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Is the King of Pop losing it?

October 14, 2004

BY MIKE THOMAS Staff Reporter

In the history of music industry dust-ups -- and there have been plenty -- the current Michael Jackson/Eminem flap rates pretty low.

As you may know, Slim Shady's new video for his (purposely?) lame Jackson-dissing tune "Just Lose It" appears to have replaced federal prosecutors as the central source of Jacko's ire.

"The video was inappropriate and disrespectful to me, my children, my family and the community at large," Jackson fumed Tuesday on "The Steve Harvey Morning Show" in Los Angeles.

As a result, Jackson has called for a total TV ban of the Eminem spoof, in which the rapper dresses as Jackson and makes child molestation quips, among other inflammatory statements. But so far only BET has yanked it off the air, "out of respect for our long-standing relationship with Michael."

Apparently, though, Slim Shady is equally sensitive about his own image.

"Last year, Eminem forced me to halt production on the video for my 'Lose Yourself' parody because he somehow thought that it would be harmful to his image or career," says pop song satirist Weird Al Yankovic. "So the irony of this situation with Michael is not lost on me."

Still, why all the hoo-ha? And make no mistake, there is hoo-ha.

Eminem -- it's no secret -- is a shameless self-promoter (as are many celebs) with no qualms about lyrically mocking fellow musicians, most notably Christina "little bitch" Aguilera and Britney "retarded" Spears. But if their careers are faltering (and they certainly seem to be), it's through little or no fault of his.

Michael Jackson, also a shameless self-promoter and still immensely popular here and abroad for his catchy tracks and swell moves, no longer possesses the degree of unwavering respect he once did, thanks to numerous media-perpetuated scandals and bizarre public behavior. (Recall the hotel-balcony-baby-dangling incident, for starters.)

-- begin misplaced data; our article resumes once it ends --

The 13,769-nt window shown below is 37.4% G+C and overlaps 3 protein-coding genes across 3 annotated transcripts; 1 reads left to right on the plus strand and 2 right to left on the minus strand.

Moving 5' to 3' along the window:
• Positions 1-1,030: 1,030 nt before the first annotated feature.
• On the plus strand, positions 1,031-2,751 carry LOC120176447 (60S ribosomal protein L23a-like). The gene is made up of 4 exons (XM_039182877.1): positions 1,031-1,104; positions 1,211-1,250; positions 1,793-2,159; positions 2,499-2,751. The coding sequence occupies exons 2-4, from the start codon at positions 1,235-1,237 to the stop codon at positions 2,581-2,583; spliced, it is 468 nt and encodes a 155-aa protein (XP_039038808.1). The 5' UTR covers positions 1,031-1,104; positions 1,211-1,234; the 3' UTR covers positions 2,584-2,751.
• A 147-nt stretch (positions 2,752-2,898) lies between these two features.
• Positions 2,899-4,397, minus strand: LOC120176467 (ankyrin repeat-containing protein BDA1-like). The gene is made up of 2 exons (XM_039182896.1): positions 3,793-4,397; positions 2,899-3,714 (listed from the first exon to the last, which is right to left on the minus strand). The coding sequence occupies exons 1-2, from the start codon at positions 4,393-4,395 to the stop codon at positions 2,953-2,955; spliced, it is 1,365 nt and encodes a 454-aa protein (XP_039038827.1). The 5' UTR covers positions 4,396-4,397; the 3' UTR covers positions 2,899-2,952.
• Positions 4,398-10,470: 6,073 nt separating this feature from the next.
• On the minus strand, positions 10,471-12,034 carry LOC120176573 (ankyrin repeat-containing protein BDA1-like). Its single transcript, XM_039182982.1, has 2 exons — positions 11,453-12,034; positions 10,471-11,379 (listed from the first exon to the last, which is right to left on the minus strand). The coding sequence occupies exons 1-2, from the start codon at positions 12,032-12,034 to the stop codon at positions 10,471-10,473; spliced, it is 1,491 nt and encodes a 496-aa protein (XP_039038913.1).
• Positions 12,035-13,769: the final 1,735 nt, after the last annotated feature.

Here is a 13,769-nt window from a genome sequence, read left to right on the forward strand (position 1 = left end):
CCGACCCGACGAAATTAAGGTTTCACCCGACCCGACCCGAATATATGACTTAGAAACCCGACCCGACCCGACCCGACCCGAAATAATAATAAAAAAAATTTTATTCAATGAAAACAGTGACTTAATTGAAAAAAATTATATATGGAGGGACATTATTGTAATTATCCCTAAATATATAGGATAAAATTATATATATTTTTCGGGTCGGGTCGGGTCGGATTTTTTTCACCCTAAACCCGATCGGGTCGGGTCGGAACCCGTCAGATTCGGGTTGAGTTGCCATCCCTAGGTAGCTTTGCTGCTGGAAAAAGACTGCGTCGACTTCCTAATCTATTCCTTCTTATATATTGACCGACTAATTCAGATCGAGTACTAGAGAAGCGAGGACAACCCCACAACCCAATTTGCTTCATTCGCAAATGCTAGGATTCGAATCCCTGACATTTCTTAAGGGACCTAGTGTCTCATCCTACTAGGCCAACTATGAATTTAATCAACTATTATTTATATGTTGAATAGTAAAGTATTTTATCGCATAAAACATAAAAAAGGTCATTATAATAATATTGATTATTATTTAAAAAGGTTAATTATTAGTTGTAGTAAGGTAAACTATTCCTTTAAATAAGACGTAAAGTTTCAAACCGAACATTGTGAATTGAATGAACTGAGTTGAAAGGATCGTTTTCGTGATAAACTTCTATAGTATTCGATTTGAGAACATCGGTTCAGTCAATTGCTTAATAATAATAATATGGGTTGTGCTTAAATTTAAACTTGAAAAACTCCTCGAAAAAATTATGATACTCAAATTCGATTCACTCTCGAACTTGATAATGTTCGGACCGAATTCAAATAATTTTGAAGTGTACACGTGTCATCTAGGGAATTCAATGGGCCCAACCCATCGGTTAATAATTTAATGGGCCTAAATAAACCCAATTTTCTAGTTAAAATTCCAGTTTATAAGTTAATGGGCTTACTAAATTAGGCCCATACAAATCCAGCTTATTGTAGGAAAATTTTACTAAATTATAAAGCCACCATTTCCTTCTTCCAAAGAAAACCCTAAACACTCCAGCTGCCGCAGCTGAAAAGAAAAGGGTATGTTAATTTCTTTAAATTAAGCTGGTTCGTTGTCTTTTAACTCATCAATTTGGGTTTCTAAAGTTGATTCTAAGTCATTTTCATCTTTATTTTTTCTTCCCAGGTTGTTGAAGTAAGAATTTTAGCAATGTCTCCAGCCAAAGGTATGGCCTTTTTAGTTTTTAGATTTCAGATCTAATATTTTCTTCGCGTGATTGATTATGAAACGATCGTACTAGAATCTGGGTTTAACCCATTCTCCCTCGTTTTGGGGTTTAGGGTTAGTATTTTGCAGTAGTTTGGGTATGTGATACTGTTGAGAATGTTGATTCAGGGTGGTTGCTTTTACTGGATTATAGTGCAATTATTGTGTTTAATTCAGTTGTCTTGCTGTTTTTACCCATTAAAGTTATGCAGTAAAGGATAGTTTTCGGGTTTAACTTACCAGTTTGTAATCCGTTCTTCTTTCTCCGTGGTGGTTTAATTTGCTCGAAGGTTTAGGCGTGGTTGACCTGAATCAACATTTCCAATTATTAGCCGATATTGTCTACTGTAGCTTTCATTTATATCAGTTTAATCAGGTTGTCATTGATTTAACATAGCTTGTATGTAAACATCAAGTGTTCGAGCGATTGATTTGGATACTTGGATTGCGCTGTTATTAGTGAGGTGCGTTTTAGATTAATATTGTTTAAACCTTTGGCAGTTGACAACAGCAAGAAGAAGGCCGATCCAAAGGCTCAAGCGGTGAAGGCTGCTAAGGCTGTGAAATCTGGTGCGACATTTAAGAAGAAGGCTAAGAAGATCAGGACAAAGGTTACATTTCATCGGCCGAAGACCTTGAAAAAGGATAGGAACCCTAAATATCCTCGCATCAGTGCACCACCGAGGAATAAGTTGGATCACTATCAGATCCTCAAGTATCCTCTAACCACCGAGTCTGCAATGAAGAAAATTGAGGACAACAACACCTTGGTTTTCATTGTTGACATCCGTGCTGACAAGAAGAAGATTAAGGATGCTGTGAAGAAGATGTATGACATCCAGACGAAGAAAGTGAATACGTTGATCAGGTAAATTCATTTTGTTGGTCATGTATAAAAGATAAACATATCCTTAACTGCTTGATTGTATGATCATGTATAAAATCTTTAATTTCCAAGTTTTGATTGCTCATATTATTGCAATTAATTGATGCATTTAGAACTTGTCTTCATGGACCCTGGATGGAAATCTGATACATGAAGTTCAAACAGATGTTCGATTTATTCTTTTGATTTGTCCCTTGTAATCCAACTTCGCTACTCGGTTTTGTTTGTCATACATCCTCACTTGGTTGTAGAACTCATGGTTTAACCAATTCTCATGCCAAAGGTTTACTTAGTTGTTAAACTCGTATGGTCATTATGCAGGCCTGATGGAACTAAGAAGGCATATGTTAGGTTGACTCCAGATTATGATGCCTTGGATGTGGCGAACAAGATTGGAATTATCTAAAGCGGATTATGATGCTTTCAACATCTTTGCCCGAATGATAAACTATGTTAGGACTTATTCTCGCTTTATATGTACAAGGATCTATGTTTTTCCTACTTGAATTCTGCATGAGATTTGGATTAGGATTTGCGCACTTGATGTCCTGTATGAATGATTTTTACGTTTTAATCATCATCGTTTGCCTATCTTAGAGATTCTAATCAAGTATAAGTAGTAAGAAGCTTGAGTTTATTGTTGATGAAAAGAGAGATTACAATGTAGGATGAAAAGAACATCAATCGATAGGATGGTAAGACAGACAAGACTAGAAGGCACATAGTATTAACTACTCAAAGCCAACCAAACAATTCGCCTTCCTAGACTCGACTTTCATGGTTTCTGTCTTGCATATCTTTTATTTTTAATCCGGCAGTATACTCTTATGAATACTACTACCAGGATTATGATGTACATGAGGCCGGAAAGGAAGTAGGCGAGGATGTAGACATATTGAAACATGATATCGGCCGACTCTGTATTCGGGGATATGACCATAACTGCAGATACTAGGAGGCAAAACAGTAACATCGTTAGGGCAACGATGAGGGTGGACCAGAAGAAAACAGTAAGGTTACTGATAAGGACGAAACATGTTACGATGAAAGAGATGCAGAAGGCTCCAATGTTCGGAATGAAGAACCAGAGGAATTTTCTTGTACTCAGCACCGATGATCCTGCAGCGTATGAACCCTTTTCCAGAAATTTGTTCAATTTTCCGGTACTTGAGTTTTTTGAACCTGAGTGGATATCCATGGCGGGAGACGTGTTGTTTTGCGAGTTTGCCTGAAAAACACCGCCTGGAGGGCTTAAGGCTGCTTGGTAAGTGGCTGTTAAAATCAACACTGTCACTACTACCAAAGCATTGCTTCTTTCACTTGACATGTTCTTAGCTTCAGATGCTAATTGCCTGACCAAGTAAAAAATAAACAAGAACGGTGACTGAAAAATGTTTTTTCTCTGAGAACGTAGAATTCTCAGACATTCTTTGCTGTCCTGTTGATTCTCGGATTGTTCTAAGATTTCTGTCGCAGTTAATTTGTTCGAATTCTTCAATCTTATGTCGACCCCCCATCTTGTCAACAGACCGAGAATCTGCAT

"I think Michael's greatest fear is becoming irrelevant," Vibe magazine lifestyle editor Hyun Kim told "He's constantly trying to remind us: 'Hey, I'm still around. I'm still the King of Pop.' "

Perhaps most significantly, music videos have declined in popularity from their heyday in the 1980s. There was a time when fans waited with bated breath for Madonna's latest socio-political-erotic scorcher. No more.

"Music video is now just one of many forms of popular culture," says Elizabeth Bird, a pop culture/ media expert and anthropology professor at the University of South Florida. "In that great era of Michael Jackson in the 80s, it had a tremendous impact because it was just so different and novel and it was speaking directly to that generation. Now it's there, it'll have an impact, but I don't think music video is anymore seen as cutting edge, where new and exciting things are happening."

Bottom line: Jackson needn't fret much about how Eminem's barbs might further besmirch his name. If, that is, further besmirching is possible.

"I think all along, his strategy has been to portray himself as a victim of everything that's happened, that he's been a victim of these young boys' parents who've been out to get money from him and that sort of thing," Bird says. "And I think he's been somewhat successful in the way some of his fans have stood by him. And maybe this is another way to do that, to make it seem as if he's being attacked unjustly and is a martyr."

However, thanks to Jackson's outrage, Bird notes, "Just Lose It" is known by a far wider audience than it would be otherwise. In publicly expressing his feelings, she notes, Jackson is unnecessarily fueling the fire.

Her advice: "He'd probably be better just to ignore it."


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